AIDS in Iran

Dubious Education

AIDS has long ceased being a taboo topic in Iran. The state has made efforts to bring the problem under control. However, official statements and social reality are still worlds apart. Shahram Ahadi reports


AIDS, written in Persian

​​"Iran has been designated by the WHO as one of the countries least affected by the spread of this disease," proclaimed the AIDS representative from the Iranian Health Ministry, Dr. Mohammad Mehdi Guya, two-and-a-half years ago.

According to official statements, 4,237 cases of HIV infections and AIDS existed in Iran at the end of March 2003, a figure that seems very low compared to the statistics of other Asian countries.

The reliability of this figure, however, is more than dubious. "These statistics have no reasonable basis. They only represent haphazardly registered cases of HIV infection," says Ahmad Ghavidel, director of the Iranian Hemophilia Society. "For the most part, they were identified by means of blood donations and medical examinations."

The result of hopelessness

Official sources today identify heroine dependency as the number one cause for the spread of AIDS in Iran. Drug consumption has always had a tradition in Iran, but what is worrying is the fact that a growing number of young people are turning to drugs as a result of unemployment, a sense of hopelessness, and a lack of recreational opportunities.

Experts in Iran have relatively few problems talking about heroin addiction and the danger of AIDS being spread by this risk group. However, an open debate about the problem of spreading AIDS through sex is either not possible or only possible to a limited extent.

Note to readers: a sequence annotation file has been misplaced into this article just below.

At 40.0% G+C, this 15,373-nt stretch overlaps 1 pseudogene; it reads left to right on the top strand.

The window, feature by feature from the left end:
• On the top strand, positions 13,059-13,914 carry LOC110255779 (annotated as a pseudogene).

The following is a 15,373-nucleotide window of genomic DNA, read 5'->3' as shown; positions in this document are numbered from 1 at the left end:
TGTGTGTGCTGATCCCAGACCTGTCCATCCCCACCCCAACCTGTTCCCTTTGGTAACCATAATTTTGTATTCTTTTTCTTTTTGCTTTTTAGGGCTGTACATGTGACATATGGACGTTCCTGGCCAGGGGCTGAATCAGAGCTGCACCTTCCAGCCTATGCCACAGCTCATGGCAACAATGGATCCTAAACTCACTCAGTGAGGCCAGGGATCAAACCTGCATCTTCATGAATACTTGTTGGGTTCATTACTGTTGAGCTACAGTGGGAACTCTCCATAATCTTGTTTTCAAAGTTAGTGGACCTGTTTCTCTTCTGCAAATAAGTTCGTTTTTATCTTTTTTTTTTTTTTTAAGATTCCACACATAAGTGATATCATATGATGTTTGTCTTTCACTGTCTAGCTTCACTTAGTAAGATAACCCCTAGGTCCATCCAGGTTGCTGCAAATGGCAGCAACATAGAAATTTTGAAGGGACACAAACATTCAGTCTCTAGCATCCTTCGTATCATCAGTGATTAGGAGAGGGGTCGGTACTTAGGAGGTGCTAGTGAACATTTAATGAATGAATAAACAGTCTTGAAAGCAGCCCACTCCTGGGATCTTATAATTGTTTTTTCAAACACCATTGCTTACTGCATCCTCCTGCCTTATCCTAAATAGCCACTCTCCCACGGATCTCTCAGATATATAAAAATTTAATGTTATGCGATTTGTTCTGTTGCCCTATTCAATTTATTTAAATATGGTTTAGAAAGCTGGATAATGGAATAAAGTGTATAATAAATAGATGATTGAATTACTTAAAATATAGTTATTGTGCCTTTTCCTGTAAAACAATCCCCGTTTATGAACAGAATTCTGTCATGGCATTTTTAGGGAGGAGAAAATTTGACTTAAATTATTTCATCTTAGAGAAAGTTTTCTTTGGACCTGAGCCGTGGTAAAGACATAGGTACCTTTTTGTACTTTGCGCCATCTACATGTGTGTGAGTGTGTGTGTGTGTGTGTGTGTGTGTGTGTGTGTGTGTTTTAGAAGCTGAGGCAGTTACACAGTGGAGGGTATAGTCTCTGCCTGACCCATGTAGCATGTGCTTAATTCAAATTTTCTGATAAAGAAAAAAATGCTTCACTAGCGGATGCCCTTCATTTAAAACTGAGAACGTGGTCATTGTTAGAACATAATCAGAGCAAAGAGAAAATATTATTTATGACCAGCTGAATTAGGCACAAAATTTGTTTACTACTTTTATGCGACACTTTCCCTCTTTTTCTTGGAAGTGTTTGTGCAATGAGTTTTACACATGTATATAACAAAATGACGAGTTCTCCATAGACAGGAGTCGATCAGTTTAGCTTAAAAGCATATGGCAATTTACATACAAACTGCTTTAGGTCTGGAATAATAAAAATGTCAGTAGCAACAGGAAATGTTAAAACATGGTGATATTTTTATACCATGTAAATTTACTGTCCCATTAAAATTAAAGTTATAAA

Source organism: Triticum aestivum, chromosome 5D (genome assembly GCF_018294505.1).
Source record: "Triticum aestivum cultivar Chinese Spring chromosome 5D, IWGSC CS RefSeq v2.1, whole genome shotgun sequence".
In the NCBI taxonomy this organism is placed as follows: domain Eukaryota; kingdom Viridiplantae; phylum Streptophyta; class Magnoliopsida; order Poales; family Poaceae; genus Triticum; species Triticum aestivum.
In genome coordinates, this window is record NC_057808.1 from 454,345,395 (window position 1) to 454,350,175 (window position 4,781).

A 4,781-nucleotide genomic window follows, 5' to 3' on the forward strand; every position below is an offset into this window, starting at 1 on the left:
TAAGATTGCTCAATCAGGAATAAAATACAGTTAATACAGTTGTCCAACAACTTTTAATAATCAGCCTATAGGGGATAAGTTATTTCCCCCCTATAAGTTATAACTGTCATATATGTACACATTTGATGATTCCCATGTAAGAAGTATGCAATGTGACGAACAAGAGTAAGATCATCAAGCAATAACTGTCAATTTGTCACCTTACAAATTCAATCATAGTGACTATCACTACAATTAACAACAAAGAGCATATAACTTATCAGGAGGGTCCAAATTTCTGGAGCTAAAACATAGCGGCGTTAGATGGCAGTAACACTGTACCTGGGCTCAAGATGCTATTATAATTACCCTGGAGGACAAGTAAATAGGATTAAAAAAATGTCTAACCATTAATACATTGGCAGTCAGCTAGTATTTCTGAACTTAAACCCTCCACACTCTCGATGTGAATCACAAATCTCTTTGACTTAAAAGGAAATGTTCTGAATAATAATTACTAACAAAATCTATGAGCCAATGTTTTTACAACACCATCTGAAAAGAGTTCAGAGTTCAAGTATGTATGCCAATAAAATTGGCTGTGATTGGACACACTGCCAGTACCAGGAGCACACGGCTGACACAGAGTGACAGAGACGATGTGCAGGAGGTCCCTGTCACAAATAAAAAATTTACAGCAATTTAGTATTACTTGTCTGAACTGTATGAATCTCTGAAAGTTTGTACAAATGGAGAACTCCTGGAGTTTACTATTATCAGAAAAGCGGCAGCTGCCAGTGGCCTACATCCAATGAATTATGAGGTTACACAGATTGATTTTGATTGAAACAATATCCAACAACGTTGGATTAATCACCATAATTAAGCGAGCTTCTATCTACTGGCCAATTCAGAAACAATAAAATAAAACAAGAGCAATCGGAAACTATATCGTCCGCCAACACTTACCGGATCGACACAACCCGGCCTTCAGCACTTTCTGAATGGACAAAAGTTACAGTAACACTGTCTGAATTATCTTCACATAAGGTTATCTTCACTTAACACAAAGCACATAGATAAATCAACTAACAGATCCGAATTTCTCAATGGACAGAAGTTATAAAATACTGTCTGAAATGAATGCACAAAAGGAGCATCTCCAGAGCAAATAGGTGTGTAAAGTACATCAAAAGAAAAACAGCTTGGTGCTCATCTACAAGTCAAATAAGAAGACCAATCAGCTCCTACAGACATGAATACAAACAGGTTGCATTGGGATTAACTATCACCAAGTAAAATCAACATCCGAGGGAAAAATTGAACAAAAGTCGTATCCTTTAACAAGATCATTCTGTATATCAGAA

Sex in Iran

The fact is that non-marital and premarital sex is illegal in Iran and prosecutable. But the reality looks quite different. "Let's assume that boys experience their first sexual desires around 15 and that men in our country marry at age 26 or 27 on the average," Ahmad Ghavidel. "The question arises as to where these men satisfy their sexual needs during these eleven or twelve years."

In fact, prostitution in the last few years has grown into a serious and alarming problem in Iranian society. More and more girls and women are turning to prostitution to escape social and economic difficulties.

Temporary marriages from one hour to several years

Interesting in this respect is the phenomenon of the temporary marriage, not rare in Shiite-Islamic Iran. In Sunni-Islamic countries, it does not exist, or only with restrictions. The period of duration stipulated before the wedding can be one hour, several days, or even a few years.

In most cases, it is women in financial and social distress who submit to such temporary marriages. It could be called a kind of legal prostitution. In view of these facts, the dubiousness of the officially given figures for HIV infections and AIDS cases is more than obvious.

Half-truths in schools and on TV

Education is an essential part of the fight against AIDS. For years Iran has endeavored to curb the spreading of the diseases with anti-AIDS campaigns. Here, however, half-truths emerge again and again which have the opposite effect.

Of course, projects have existed for some time now that focus on AIDS education in schools and want this education to be included in school textbooks.

Still, it is interesting to see the role the mass media, especially television, plays in this education. "Iranian TV has changed in the past three years," says Ghavidel. "But the information is not always true. And they do not speak openly and candidly on TV about the possibility of spreading HIV through unprotected sex. This is the greatest source of danger in our society."

Shahram Ahadi

Translated from the German by Nancy Joyce

© Deutsche Welle/Qantara.de 2004

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